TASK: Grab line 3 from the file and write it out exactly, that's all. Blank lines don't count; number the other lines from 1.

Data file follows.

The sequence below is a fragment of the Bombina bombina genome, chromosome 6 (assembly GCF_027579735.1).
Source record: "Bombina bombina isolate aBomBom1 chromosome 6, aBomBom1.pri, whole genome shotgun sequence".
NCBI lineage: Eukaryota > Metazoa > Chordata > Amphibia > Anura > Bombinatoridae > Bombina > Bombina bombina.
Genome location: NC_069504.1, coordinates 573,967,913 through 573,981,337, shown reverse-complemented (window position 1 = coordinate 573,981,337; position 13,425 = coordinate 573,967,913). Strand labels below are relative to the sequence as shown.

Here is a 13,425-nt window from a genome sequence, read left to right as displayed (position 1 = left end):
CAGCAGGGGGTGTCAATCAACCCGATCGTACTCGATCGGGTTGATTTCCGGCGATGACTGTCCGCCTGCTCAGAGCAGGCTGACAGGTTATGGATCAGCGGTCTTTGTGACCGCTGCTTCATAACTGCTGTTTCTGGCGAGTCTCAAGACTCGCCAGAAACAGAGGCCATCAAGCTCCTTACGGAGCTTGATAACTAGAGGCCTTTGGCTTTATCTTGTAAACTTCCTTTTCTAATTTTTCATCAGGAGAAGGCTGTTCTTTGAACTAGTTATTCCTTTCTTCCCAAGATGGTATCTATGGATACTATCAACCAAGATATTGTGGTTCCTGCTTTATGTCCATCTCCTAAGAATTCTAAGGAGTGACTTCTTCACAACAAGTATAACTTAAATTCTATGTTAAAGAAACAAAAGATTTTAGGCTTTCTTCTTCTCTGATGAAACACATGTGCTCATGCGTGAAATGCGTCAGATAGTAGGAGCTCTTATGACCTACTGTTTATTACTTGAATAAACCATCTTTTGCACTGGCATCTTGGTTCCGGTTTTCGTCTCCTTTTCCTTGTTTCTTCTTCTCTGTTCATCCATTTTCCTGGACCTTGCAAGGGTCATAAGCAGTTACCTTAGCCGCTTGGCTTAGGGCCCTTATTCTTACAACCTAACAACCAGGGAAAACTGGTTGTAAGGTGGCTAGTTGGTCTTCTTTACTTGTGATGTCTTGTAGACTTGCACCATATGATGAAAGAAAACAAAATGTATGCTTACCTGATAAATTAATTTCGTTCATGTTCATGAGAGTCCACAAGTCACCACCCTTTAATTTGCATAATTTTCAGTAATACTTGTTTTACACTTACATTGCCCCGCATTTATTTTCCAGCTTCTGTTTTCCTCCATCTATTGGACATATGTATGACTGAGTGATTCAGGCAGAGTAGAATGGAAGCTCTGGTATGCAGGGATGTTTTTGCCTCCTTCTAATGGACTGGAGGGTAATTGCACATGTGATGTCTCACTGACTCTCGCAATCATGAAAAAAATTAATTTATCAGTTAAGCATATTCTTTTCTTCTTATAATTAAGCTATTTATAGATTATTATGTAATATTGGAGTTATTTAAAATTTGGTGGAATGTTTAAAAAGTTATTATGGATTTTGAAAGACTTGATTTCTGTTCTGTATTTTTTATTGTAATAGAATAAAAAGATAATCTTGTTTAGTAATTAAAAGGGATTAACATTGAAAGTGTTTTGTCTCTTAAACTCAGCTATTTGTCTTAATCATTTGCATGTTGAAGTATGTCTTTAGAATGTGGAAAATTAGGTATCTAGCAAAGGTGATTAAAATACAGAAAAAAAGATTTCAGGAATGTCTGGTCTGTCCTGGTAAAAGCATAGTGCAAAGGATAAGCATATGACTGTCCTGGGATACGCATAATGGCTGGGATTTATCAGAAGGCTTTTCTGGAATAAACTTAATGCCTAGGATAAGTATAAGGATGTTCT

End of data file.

NCBI lineage: Eukaryota > Metazoa > Chordata > Amphibia > Anura > Bombinatoridae > Bombina > Bombina bombina.